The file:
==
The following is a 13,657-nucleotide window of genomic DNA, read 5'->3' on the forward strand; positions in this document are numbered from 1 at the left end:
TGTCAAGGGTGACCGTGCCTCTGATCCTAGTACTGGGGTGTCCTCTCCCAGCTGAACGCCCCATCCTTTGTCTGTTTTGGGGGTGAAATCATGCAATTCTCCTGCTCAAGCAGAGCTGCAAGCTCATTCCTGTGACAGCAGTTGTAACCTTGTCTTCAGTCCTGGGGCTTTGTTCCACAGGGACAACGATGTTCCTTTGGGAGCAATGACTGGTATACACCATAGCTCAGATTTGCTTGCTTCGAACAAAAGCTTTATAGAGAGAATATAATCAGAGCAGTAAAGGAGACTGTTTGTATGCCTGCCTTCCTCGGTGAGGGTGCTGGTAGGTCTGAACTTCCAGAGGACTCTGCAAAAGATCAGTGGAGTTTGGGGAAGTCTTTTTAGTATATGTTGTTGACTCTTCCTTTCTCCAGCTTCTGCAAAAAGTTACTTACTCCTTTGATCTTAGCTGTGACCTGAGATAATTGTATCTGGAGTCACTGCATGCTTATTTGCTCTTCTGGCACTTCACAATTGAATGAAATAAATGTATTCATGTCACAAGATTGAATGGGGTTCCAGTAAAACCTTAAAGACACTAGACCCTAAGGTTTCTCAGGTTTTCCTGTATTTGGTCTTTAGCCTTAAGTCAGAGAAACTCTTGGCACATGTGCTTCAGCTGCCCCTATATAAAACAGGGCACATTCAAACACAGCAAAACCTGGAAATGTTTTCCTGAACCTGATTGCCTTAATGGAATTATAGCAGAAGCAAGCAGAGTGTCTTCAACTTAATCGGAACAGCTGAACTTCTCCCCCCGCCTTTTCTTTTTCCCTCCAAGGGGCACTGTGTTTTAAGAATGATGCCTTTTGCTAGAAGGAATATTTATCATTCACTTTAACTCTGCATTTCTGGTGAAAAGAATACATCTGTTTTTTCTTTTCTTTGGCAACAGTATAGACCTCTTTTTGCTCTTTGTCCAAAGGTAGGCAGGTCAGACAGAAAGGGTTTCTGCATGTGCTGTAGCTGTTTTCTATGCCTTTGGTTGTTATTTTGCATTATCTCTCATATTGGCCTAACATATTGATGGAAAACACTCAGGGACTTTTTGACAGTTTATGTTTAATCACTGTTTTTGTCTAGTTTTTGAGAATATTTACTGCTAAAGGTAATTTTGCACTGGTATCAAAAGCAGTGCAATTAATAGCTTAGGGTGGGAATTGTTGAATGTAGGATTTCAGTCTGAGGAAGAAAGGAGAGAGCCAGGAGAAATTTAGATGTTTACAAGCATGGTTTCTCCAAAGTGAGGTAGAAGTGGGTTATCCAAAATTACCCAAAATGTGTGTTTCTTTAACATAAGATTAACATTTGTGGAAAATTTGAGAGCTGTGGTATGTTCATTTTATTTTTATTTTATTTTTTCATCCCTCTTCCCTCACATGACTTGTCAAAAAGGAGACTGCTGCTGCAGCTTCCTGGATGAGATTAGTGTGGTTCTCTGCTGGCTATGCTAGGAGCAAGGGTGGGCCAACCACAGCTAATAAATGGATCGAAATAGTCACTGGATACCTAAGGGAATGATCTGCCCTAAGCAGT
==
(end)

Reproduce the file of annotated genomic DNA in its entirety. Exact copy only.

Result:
The following is a 13,657-nucleotide window of genomic DNA, read 5'->3' on the forward strand; positions in this document are numbered from 1 at the left end:
TGTCAAGGGTGACCGTGCCTCTGATCCTAGTACTGGGGTGTCCTCTCCCAGCTGAACGCCCCATCCTTTGTCTGTTTTGGGGGTGAAATCATGCAATTCTCCTGCTCAAGCAGAGCTGCAAGCTCATTCCTGTGACAGCAGTTGTAACCTTGTCTTCAGTCCTGGGGCTTTGTTCCACAGGGACAACGATGTTCCTTTGGGAGCAATGACTGGTATACACCATAGCTCAGATTTGCTTGCTTCGAACAAAAGCTTTATAGAGAGAATATAATCAGAGCAGTAAAGGAGACTGTTTGTATGCCTGCCTTCCTCGGTGAGGGTGCTGGTAGGTCTGAACTTCCAGAGGACTCTGCAAAAGATCAGTGGAGTTTGGGGAAGTCTTTTTAGTATATGTTGTTGACTCTTCCTTTCTCCAGCTTCTGCAAAAAGTTACTTACTCCTTTGATCTTAGCTGTGACCTGAGATAATTGTATCTGGAGTCACTGCATGCTTATTTGCTCTTCTGGCACTTCACAATTGAATGAAATAAATGTATTCATGTCACAAGATTGAATGGGGTTCCAGTAAAACCTTAAAGACACTAGACCCTAAGGTTTCTCAGGTTTTCCTGTATTTGGTCTTTAGCCTTAAGTCAGAGAAACTCTTGGCACATGTGCTTCAGCTGCCCCTATATAAAACAGGGCACATTCAAACACAGCAAAACCTGGAAATGTTTTCCTGAACCTGATTGCCTTAATGGAATTATAGCAGAAGCAAGCAGAGTGTCTTCAACTTAATCGGAACAGCTGAACTTCTCCCCCCGCCTTTTCTTTTTCCCTCCAAGGGGCACTGTGTTTTAAGAATGATGCCTTTTGCTAGAAGGAATATTTATCATTCACTTTAACTCTGCATTTCTGGTGAAAAGAATACATCTGTTTTTTCTTTTCTTTGGCAACAGTATAGACCTCTTTTTGCTCTTTGTCCAAAGGTAGGCAGGTCAGACAGAAAGGGTTTCTGCATGTGCTGTAGCTGTTTTCTATGCCTTTGGTTGTTATTTTGCATTATCTCTCATATTGGCCTAACATATTGATGGAAAACACTCAGGGACTTTTTGACAGTTTATGTTTAATCACTGTTTTTGTCTAGTTTTTGAGAATATTTACTGCTAAAGGTAATTTTGCACTGGTATCAAAAGCAGTGCAATTAATAGCTTAGGGTGGGAATTGTTGAATGTAGGATTTCAGTCTGAGGAAGAAAGGAGAGAGCCAGGAGAAATTTAGATGTTTACAAGCATGGTTTCTCCAAAGTGAGGTAGAAGTGGGTTATCCAAAATTACCCAAAATGTGTGTTTCTTTAACATAAGATTAACATTTGTGGAAAATTTGAGAGCTGTGGTATGTTCATTTTATTTTTATTTTATTTTTTCATCCCTCTTCCCTCACATGACTTGTCAAAAAGGAGACTGCTGCTGCAGCTTCCTGGATGAGATTAGTGTGGTTCTCTGCTGGCTATGCTAGGAGCAAGGGTGGGCCAACCACAGCTAATAAATGGATCGAAATAGTCACTGGATACCTAAGGGAATGATCTGCCCTAAGCAGT